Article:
Tactical voting is crucial now if we don’t want to crash out of Europe, be sold off to Trump and have our democracy crushed under illiberal measures.

Now this is not the end …

Once more, on the brink of a deadline for Britain to leave the European Union, teetering there on the precipice, barely held from toppling by parliamentarians demanding scrutiny of the executive, more than a million people gathered from across the country in Parliament Square to strengthen the hand of democracy.

For democracy does not rest simply in a single vote: the plebiscite can be the tool of the rulers, who control the information and who deceive, reward and punish at will.  Democracy sits also within Human Rights, the Rule of Law and public scrutiny, available to all and applying to all.

Boris Johnson is the man of our times: a self-invented shell of a person, without principle, whose sole purpose is to rule.  He believes himself a Man of Destiny, a second Churchill in his own mind.  If you believe that history pivots on the actions of strong or catastrophic individuals, this may prove to be one such time.

Perhaps, in this time, we are coming to an end of a beginning.  We may split first from Europe, then disintegrate to petty nation states, ruled covertly by corporations and led by minor potentates for whom a never-ending quarrel with neighbours serves to distract the populace from poverty, the burning atmosphere and rising waves.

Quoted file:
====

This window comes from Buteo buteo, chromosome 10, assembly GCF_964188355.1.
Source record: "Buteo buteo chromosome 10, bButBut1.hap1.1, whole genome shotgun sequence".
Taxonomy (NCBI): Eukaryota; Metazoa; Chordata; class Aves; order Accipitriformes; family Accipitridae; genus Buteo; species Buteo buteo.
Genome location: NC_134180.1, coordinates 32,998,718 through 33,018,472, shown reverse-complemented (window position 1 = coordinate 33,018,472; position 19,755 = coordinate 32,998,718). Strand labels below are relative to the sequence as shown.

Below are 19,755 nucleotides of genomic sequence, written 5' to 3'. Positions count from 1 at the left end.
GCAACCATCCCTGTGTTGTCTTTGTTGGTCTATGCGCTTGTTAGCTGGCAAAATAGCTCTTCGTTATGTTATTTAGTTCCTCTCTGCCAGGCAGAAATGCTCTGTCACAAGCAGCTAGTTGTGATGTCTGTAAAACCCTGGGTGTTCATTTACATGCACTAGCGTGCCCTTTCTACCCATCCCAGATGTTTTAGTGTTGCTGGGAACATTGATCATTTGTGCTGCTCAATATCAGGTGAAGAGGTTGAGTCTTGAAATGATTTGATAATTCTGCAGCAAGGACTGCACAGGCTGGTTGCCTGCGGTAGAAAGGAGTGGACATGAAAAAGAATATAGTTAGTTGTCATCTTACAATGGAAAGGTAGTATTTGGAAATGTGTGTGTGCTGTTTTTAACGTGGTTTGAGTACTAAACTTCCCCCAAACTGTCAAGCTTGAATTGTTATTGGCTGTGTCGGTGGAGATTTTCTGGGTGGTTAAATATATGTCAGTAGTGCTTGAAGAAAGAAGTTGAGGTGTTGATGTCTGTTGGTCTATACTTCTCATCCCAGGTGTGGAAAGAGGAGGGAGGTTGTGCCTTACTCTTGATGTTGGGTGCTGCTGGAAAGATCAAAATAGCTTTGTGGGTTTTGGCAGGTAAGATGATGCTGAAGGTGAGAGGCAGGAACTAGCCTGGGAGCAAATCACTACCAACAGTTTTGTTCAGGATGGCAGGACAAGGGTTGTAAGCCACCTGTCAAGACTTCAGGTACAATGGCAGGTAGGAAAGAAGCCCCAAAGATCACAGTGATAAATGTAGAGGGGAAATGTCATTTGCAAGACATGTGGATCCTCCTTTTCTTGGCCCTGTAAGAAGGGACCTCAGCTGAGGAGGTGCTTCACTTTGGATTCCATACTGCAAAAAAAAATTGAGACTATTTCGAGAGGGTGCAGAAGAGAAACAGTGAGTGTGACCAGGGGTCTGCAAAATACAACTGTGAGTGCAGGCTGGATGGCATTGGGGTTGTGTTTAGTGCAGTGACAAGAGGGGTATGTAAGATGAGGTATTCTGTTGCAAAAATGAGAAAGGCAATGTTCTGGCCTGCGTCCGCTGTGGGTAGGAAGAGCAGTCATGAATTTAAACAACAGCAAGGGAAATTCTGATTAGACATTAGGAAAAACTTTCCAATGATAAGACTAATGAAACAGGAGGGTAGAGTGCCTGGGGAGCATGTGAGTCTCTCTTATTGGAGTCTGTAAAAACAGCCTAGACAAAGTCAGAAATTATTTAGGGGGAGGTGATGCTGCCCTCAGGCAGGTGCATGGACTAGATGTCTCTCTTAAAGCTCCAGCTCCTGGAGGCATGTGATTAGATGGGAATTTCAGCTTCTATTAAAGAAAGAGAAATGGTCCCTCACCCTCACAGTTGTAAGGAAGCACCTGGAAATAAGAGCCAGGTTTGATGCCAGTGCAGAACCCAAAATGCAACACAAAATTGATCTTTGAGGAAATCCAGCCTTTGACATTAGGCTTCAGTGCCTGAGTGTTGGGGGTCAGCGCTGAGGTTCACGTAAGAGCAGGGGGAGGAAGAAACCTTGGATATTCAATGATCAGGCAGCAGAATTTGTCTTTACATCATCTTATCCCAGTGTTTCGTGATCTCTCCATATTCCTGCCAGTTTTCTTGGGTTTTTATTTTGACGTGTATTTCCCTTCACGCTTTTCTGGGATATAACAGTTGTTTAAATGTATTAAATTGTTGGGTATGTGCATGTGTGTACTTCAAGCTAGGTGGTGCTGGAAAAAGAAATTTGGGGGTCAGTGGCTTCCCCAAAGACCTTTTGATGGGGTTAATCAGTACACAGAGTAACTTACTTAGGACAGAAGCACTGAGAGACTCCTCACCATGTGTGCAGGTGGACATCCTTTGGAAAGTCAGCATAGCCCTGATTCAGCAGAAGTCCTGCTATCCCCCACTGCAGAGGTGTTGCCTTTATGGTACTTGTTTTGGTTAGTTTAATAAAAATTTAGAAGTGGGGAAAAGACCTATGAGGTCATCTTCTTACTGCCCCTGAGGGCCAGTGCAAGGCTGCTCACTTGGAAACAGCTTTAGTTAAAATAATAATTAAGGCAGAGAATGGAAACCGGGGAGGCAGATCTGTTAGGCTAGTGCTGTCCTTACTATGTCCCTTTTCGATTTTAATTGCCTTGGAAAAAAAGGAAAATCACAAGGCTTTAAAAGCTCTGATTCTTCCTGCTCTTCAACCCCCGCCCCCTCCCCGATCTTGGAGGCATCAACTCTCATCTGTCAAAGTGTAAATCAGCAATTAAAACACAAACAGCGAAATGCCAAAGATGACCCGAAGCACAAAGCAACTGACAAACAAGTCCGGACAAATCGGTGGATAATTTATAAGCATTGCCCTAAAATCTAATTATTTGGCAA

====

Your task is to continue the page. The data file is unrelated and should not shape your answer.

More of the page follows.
The EU is a means, not an end in itself.  Our real task is building a community, binding together peoples and nations, re-purposed away from supporting privilege, as a tool for social justice and environmental action.

By chance, in Piccadilly, I found myself in a small part of Yorkshire, with a white rose flag and a song book.

 

 

 

The warrior

Henry Moore’s sculpture grew from the shape of a pebble.  I stood behind the bronze to make this sketch, aiming to use just white and light and dark sanguine to define it.  Once home, I couldn’t resist working over the lines again.  I perhaps should have left well alone.

Brexit day has been and gone since I last posted from the Peoples’ Vote march but we seem to be in the same place as that weekend.  I notice that the Labour Party is desperately looking for candidates to fight the European Parliamentary elections.  If you are short of something to do for a few months, it seems a good idea, a political taster.  It might be a way of having fun and meeting new people!  You have to have been a member for a year to stand for Labour, but if you are, you already know they are looking for candidates- check your email feed.  If not, there’s always the independent group who are less fussy who they take.

 

 

 

 

 

Bollocks to Brexit

Here is Parliament Square this evening, as people mill about not quite ready to go home after the People’s Vote march.  The statue of Churchill facing into the gale is silhouetted against the white cladding covering part of St Margaret’s Church.

We are in this odd position in which Parliament cannot bring itself to ratify the treaty by which we leave the European Union with a transition period and without immediate chaos.  All arrangements ending our membership are detrimental to the wider economic and political interests of the UK,  so whatever might be the stated opinions of individual Members of Parliament, psychologically and collectively they just cannot bring themselves to commit this act.